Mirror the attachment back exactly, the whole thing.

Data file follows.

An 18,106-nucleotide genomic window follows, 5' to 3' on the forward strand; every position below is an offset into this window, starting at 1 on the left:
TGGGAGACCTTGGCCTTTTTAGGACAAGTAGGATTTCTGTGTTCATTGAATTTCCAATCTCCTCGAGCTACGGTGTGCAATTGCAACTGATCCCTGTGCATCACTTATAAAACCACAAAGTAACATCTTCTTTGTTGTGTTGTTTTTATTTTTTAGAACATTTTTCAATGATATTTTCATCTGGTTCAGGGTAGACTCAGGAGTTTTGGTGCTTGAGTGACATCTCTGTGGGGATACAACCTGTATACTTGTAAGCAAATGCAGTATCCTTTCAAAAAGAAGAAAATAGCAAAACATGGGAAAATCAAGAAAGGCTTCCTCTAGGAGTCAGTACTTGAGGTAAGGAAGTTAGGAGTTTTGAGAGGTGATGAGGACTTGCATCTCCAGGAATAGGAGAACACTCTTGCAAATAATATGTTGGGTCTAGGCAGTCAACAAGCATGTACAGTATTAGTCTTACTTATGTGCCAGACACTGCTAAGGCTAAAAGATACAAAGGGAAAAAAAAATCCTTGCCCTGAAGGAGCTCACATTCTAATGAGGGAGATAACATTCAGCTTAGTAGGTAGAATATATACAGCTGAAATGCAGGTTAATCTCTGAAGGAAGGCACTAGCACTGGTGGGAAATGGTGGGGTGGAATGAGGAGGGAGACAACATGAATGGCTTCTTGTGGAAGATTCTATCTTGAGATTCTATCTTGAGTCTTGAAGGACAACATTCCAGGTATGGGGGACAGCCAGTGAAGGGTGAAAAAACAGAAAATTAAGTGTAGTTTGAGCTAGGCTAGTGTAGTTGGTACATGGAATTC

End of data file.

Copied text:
An 18,106-nucleotide genomic window follows, 5' to 3' on the forward strand; every position below is an offset into this window, starting at 1 on the left:
TGGGAGACCTTGGCCTTTTTAGGACAAGTAGGATTTCTGTGTTCATTGAATTTCCAATCTCCTCGAGCTACGGTGTGCAATTGCAACTGATCCCTGTGCATCACTTATAAAACCACAAAGTAACATCTTCTTTGTTGTGTTGTTTTTATTTTTTAGAACATTTTTCAATGATATTTTCATCTGGTTCAGGGTAGACTCAGGAGTTTTGGTGCTTGAGTGACATCTCTGTGGGGATACAACCTGTATACTTGTAAGCAAATGCAGTATCCTTTCAAAAAGAAGAAAATAGCAAAACATGGGAAAATCAAGAAAGGCTTCCTCTAGGAGTCAGTACTTGAGGTAAGGAAGTTAGGAGTTTTGAGAGGTGATGAGGACTTGCATCTCCAGGAATAGGAGAACACTCTTGCAAATAATATGTTGGGTCTAGGCAGTCAACAAGCATGTACAGTATTAGTCTTACTTATGTGCCAGACACTGCTAAGGCTAAAAGATACAAAGGGAAAAAAAAATCCTTGCCCTGAAGGAGCTCACATTCTAATGAGGGAGATAACATTCAGCTTAGTAGGTAGAATATATACAGCTGAAATGCAGGTTAATCTCTGAAGGAAGGCACTAGCACTGGTGGGAAATGGTGGGGTGGAATGAGGAGGGAGACAACATGAATGGCTTCTTGTGGAAGATTCTATCTTGAGATTCTATCTTGAGTCTTGAAGGACAACATTCCAGGTATGGGGGACAGCCAGTGAAGGGTGAAAAAACAGAAAATTAAGTGTAGTTTGAGCTAGGCTAGTGTAGTTGGTACATGGAATTC